Saturday, August 27, 2016

MLB Ejections 142-145 - Mike Everitt (3-6; 4 DET Tigers)

HP Umpire Mike Everitt ejected Tigers DH Victor Martinez for arguing a strike one call in the bottom of the 3rd, Tigers Hitting Coach Wally Joyner and Manager Brad Ausmus for arguing a strike three call in the bottom of the 5th, and Tigers RF JD Martinez for arguing a strike three call in the bottom of the 6th inning of the Angels-Tigers game. In the 3rd, with two out and none on, Martinez took a 0-0 fastball from Angels pitcher Brett Oberholtzer for a called first strike. Replays indicate the pitch was located over the inner half of home plate and knee high (px -.436, pz 1.580 [sz_bot 1.540]), the call was correct. In the 5th, with none out and none on, Tigers batter Ian Kinsler took a 2-2 slider from Angels pitcher Jhoulys Chacin for a called third strike. Replays indicate the pitch was located over the heart of home plate and below the hollow of the knee (px .096, pz 1.365 [sz_bot 1.510 / MOE 1.427]), the call was incorrect. In the 6th, with none out and one on, Martinez took a 1-2 fastball from Angels pitcher Chacin. Replays indicate the pitch was located over the inner half home plate and and at the hollow of the knee (px -.603, pz 1.611 [sz_bot 1.690 / MOE 1.607]), the call was correct. At the time of all four ejections, the Angels were leading, 3-1. The Angels ultimately won the contest, 3-2.

This is Mike Everitt (57)'s third, fourth, fifth, sixth ejection of the 2016 MLB regular season.
Mike Everitt now has 14 points in UEFL Standings (10 Prev + 4*[2 MLB] + 2*[2 QOCY] - 2*[4 QOCN] = 14).
Crew Chief Mike Everitt now has 14 points in Crew Division (12 Prev + 2 Correct Calls + 0 QOCN = 14).

This is the 142nd, 143rd, 144th, 145th ejection report of the 2016 regular season.
This is the 68th, 69th player ejection of 2016. Prior, to ejection the Martinezes were 1-1 & 1-3 in the contest.
This is 56th Manager ejection of 2016.
This is Detroit's 7-10th ejection of 2016, 1st in the AL Central (DET 10; CWS 7; MIN 6; CLE, KC 5).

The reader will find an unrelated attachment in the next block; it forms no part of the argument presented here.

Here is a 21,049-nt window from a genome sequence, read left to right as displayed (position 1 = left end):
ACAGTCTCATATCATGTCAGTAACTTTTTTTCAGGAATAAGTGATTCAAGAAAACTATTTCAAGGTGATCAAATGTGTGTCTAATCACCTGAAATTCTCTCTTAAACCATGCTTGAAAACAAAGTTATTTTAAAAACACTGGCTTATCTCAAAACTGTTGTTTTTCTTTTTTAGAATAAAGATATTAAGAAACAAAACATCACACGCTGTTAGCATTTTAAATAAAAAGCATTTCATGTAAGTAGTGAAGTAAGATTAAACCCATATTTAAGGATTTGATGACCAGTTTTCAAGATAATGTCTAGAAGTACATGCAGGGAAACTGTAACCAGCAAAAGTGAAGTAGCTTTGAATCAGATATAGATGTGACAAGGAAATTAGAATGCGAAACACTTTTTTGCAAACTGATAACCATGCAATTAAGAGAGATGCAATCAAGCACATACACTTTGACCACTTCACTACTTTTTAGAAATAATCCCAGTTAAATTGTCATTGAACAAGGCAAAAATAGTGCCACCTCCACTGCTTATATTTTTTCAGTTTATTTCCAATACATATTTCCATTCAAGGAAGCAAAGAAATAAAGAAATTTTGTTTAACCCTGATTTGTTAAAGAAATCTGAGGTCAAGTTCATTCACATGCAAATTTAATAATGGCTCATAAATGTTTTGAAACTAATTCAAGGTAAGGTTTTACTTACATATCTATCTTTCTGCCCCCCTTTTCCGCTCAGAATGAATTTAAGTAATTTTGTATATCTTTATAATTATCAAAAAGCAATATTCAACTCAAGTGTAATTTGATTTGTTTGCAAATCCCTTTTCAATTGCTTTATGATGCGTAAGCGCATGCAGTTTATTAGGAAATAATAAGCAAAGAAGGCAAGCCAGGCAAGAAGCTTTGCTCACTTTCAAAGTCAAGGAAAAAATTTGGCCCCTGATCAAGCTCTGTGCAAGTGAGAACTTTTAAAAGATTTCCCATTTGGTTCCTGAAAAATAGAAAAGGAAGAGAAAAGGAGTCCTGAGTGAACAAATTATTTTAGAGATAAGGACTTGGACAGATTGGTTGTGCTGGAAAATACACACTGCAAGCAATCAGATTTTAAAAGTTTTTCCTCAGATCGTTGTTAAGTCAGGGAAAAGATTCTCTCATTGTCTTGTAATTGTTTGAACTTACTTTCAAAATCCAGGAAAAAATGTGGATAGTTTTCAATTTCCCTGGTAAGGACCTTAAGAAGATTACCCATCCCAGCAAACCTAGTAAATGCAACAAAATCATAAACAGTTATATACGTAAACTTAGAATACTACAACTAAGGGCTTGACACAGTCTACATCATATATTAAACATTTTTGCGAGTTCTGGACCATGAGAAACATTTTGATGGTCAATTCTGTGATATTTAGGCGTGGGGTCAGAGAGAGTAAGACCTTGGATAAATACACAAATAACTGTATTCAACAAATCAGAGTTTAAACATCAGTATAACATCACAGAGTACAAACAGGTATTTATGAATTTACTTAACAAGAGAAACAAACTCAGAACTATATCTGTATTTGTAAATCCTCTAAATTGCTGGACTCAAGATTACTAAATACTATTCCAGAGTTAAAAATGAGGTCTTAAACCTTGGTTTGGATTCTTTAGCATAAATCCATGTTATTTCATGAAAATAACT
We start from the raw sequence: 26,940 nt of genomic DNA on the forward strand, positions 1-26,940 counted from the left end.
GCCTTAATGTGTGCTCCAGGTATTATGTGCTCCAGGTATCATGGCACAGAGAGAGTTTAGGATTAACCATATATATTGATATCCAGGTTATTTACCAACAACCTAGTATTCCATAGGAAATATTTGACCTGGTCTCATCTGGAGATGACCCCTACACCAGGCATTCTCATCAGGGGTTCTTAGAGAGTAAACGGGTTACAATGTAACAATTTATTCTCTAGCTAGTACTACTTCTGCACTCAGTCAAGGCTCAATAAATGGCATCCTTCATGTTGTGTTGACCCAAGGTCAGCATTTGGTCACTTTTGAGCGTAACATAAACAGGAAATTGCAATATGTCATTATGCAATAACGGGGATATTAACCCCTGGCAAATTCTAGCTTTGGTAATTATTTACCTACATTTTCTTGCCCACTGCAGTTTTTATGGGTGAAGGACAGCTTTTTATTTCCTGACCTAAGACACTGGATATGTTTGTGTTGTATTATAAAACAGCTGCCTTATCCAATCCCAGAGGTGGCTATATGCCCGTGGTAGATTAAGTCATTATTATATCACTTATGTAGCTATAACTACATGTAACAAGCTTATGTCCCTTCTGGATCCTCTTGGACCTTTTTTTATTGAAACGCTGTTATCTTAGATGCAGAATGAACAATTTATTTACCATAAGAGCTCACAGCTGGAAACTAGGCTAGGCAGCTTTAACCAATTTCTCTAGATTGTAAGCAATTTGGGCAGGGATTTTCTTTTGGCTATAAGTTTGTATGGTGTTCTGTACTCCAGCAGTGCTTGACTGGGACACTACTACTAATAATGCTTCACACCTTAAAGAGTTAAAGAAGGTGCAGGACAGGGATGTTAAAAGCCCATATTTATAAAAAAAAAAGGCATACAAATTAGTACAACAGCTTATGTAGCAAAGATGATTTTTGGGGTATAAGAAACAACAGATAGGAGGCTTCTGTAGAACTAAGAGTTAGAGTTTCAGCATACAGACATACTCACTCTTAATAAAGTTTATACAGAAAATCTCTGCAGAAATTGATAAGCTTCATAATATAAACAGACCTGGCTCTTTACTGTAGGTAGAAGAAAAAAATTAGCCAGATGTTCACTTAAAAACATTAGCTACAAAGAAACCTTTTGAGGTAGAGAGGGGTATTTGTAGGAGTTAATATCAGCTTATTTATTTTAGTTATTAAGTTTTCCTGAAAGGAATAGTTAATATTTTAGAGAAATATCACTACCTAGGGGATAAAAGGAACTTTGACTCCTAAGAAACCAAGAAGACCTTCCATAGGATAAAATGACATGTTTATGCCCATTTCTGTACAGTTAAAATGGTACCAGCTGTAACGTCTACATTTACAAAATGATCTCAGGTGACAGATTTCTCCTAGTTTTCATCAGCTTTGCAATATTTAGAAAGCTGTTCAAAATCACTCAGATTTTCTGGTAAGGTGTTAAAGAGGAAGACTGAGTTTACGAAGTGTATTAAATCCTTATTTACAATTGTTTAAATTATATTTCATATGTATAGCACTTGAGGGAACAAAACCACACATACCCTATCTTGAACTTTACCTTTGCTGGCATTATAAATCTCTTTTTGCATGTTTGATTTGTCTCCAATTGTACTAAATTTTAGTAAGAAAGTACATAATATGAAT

This is Victor Martinez's first ejection since July 11, 2015 (Marty Foster; QOC = N [Balls/Strikes]).
This is Wally Joyner's first ejection since May 21, 2008 (Jim Reynolds; QOC = U [Balls/Strikes]).
This is Brad Ausmus' 3rd ejection of 2016, 1st since May 16 (Doug Eddings; QOC = N [Balls/Strikes]).
This is JD Martinez's first career MLB ejection.
This is Mike Everitt's first ejection since June 30, 2016 (Mike Matheny; QOC = Y [Replay Review]).

Wrap: Los Angeles Angels vs. Detroit Tigers, 8/27/16 | Video available via "Read more"

MLB Ejection 141 - Mike Winters (3; Bryce Harper)

HP Umpire Mike Winters ejected Nationals RF Bryce Harper for arguing a strike three call in the bottom of the 10th inning of the Rockies-Nationals game. With none out and none on in the bottom of the 10th, Harper took a 2-2 fastball from Rockies pitcher Jake McGee for a called third strike. Replays indicate the pitch was located over the outer edge of home plate and thigh high (px -.886, pz 2.259) and that all preceding pitches during the at-bat had been properly officiated, the call was correct. At the time of the ejection, the game was tied, 4-4. The Rockies ultimately won the contest, 9-4, in 11 innings.

This is Mike Winters (33)'s third ejection of the 2016 MLB regular season.
Mike Winters now has 10 points in the UEFL Standings (6 Previous + 2 MLB + 2 Correct Call = 10).
Crew Chief Mike Winters now has 4 points in Crew Division (3 Previous + 1 Correct Call = 4).

This is the 141st ejection report of the 2016 regular season.
This is the 67th player ejection of 2016. Prior to ejection, Harper was 1-4 (3 SO) in the contest.
This is Washington's 4th ejection of 2016, 4th in the NL East (ATL 7; MIA 6; NYM 5; WAS 4; PHI 1).
This is Bryce Harper's 2nd ejection of 2016, 1st since May 9 (Brian Knight; QOC = Y [Balls/Strikes]).
This is Mike Winters' 1st ejection since July 21, 2016 (AJ Pierzynski; QOC = Y-C [Obstruction]).

Wrap: Colorado Rockies vs. Washington Nationals, 8/27/16 | Video available via "Read more"

Friday, August 26, 2016

Case Play 2016-9 - A Backswing on Strike 3 [Solved]

Tampa Bay scored a double play after Ron Kulpa ruled Red Sox batter David Ortiz interfered with a catcher's attempted throw to second base, having himself struck out swinging on a 2-2 fastball.

The Play: With one out, one on (R1), and a 2-2 count, Red Sox batter David Ortiz swung at and missed a 93-mph fastball from Rays pitcher Brad Boxberger while Red Sox baserunner R1 Xander Bogaerts attempted to steal second base. Replays indicate this pitch was then caught by Rays catcher Bobby Wilson, who appeared poised to throw to second base and make a play on R1 Bogaerts, until B1 Ortiz's bat made contact with Wilson's helmet, effectively ending the catcher's throwing attempt.

HP Umpire Ron Kulpa thereafter ruled Bogaerts out for Ortiz's interference and Ortiz out on the third strike.

Question: Given the aforementioned play, what is the proper call for each of the following scenarios?
(A) Call the play as is (one out, R1, 2-2); was Kulpa's ruling correct?
(B) All else equal, the count was 2-1 (one out, R1, 2-1);
(C) All else equal, there were two outs and the third strike was dropped (two outs, R1, 2-2, Dropped 3K). Note: Part (C) calls for consideration of backswing contact so that F2 Wilson can't make any play.